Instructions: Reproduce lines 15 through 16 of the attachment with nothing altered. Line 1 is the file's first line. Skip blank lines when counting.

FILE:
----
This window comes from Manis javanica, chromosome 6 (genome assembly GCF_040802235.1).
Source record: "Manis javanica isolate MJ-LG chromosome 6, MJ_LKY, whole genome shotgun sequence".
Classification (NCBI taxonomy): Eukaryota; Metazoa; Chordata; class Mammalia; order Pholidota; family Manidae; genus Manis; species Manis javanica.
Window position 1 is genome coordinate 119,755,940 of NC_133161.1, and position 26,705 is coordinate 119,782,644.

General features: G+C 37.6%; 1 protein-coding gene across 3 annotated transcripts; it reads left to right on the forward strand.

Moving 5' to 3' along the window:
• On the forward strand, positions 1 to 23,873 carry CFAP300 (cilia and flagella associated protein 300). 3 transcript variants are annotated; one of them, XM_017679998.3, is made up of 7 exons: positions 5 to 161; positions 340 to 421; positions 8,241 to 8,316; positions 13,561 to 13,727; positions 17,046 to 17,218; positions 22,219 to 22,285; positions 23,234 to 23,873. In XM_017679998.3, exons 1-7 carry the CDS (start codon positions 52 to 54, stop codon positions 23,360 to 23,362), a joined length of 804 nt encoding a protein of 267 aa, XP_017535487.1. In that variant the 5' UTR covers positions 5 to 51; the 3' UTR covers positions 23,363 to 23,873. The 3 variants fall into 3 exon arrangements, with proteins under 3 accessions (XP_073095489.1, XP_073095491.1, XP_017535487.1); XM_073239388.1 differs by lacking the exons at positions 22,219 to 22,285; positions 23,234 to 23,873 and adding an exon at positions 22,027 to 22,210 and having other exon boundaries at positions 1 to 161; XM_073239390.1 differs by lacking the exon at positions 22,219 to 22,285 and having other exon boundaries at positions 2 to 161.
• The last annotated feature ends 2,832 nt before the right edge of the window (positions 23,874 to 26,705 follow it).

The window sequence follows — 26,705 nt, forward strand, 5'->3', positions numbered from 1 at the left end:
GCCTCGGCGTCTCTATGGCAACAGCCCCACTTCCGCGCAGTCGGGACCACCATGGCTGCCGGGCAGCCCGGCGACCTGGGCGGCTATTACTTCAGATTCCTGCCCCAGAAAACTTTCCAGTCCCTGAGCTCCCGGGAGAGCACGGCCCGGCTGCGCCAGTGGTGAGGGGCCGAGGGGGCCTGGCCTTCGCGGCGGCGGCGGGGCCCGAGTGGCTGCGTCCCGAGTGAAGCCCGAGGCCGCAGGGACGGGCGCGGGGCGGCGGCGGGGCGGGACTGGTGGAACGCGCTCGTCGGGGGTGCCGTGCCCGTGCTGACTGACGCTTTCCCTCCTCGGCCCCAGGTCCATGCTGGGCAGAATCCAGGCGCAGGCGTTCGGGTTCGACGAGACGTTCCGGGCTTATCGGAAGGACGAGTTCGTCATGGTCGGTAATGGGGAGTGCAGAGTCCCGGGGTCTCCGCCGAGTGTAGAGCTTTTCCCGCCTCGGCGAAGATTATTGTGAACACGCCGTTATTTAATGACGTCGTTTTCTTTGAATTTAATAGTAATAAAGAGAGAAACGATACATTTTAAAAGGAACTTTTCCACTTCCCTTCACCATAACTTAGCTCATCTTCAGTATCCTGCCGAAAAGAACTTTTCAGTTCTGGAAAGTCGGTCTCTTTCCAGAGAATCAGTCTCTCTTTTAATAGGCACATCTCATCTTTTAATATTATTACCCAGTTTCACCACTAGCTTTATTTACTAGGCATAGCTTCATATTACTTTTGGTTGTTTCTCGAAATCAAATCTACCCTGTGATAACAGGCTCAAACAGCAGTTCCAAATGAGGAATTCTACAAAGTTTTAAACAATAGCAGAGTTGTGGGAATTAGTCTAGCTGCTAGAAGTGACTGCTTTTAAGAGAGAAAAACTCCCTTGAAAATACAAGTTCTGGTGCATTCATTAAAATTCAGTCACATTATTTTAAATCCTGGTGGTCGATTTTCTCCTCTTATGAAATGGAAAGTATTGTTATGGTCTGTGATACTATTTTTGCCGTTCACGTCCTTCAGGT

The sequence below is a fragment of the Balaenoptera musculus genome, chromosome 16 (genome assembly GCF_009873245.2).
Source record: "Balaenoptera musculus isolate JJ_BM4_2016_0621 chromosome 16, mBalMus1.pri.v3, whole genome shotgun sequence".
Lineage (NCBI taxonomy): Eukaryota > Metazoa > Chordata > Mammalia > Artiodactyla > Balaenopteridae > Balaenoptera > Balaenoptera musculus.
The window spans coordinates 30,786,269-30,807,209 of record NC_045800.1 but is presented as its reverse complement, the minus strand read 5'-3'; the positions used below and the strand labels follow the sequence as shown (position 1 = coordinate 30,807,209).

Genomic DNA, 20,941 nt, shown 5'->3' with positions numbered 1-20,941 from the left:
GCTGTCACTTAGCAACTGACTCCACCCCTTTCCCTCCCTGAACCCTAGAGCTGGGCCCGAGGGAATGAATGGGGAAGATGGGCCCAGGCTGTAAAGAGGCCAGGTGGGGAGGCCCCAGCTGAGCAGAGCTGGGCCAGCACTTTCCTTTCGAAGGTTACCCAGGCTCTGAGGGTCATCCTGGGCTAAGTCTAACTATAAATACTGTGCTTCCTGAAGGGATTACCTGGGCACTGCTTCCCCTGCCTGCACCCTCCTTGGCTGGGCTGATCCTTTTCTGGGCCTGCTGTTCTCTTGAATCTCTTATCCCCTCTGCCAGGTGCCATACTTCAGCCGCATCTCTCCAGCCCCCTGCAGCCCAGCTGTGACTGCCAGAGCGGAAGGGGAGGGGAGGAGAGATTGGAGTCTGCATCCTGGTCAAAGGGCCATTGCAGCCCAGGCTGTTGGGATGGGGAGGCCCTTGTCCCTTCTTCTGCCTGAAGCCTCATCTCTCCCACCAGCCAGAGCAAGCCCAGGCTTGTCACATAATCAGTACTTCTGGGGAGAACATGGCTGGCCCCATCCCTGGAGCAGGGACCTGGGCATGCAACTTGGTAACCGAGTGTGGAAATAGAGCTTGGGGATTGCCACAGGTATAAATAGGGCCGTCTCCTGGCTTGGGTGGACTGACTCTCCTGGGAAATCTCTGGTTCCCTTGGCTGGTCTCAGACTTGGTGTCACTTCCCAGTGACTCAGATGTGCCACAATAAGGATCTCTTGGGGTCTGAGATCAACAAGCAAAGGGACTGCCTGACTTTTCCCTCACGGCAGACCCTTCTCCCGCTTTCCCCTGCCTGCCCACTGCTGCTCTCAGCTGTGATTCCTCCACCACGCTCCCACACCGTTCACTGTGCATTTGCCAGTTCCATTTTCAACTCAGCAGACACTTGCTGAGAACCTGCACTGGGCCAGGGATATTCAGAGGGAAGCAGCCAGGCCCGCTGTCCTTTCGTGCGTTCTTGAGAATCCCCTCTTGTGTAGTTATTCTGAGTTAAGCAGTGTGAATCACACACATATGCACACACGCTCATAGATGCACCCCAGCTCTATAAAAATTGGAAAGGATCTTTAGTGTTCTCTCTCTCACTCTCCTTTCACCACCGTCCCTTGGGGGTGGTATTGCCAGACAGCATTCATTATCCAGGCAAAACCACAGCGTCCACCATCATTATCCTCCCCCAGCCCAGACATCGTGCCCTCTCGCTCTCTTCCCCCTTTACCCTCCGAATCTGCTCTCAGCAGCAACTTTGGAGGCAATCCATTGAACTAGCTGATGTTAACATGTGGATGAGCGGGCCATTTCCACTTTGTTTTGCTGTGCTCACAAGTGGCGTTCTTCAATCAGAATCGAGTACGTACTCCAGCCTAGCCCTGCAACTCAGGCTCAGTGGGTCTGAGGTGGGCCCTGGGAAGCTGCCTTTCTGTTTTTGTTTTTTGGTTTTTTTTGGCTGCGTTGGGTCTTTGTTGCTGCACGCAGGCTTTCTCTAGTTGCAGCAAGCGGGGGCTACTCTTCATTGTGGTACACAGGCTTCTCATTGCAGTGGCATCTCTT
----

Genomic DNA, 20,941 nt, shown 5'->3' with positions numbered 1-20,941 from the left:
GCTGTCACTTAGCAACTGACTCCACCCCTTTCCCTCCCTGAACCCTAGAGCTGGGCCCGAGGGAATGAATGGGGAAGATGGGCCCAGGCTGTAAAGAGGCCAGGTGGGGAGGCCCCAGCTGAGCAGAGCTGGGCCAGCACTTTCCTTTCGAAGGTTACCCAGGCTCTGAGGGTCATCCTGGGCTAAGTCTAACTATAAATACTGTGCTTCCTGAAGGGATTACCTGGGCACTGCTTCCCCTGCCTGCACCCTCCTTGGCTGGGCTGATCCTTTTCTGGGCCTGCTGTTCTCTTGAATCTCTTATCCCCTCTGCCAGGTGCCATACTTCAGCCGCATCTCTCCAGCCCCCTGCAGCCCAGCTGTGACTGCCAGAGCGGAAGGGGAGGGGAGGAGAGATTGGAGTCTGCATCCTGGTCAAAGGGCCATTGCAGCCCAGGCTGTTGGGATGGGGAGGCCCTTGTCCCTTCTTCTGCCTGAAGCCTCATCTCTCCCACCAGCCAGAGCAAGCCCAGGCTTGTCACATAATCAGTACTTCTGGGGAGAACATGGCTGGCCCCATCCCTGGAGCAGGGACCTGGGCATGCAACTTGGTAACCGAGTGTGGAAATAGAGCTTGGGGATTGCCACAGGTATAAATAGGGCCGTCTCCTGGCTTGGGTGGACTGACTCTCCTGGGAAATCTCTGGTTCCCTTGGCTGGTCTCAGACTTGGTGTCACTTCCCAGTGACTCAGATGTGCCACAATAAGGATCTCTTGGGGTCTGAGATCAACAAGCAAAGGGACTGCCTGACTTTTCCCTCACGGCAGACCCTTCTCCCGCTTTCCCCTGCCTGCCCACTGCTGCTCTCAGCTGTGATTCCTCCACCACGCTCCCACACCGTTCACTGTGCATTTGCCAGTTCCATTTTCAACTCAGCAGACACTTGCTGAGAACCTGCACTGGGCCAGGGATATTCAGAGGGAAGCAGCCAGGCCCGCTGTCCTTTCGTGCGTTCTTGAGAATCCCCTCTTGTGTAGTTATTCTGAGTTAAGCAGTGTGAATCACACACATATGCACACACGCTCATAGATGCACCCCAGCTCTATAAAAATTGGAAAGGATCTTTAGTGTTCTCTCTCTCACTCTCCTTTCACCACCGTCCCTTGGGGGTGGTATTGCCAGACAGCATTCATTATCCAGGCAAAACCACAGCGTCCACCATCATTATCCTCCCCCAGCCCAGACATCGTGCCCTCTCGCTCTCTTCCCCCTTTACCCTCCGAATCTGCTCTCAGCAGCAACTTTGGAGGCAATCCATTGAACTAGCTGATGTTAACATGTGGATGAGCGGGCCATTTCCACTTTGTTTTGCTGTGCTCACAAGTGGCGTTCTTCAATCAGAATCGAGTACGTACTCCAGCCTAGCCCTGCAACTCAGGCTCAGTGGGTCTGAGGTGGGCCCTGGGAAGCTGCCTTTCTGTTTTTGTTTTTTGGTTTTTTTTGGCTGCGTTGGGTCTTTGTTGCTGCACGCAGGCTTTCTCTAGTTGCAGCAAGCGGGGGCTACTCTTCATTGTGGTACACAGGCTTCTCATTGCAGTGGCATCTCTT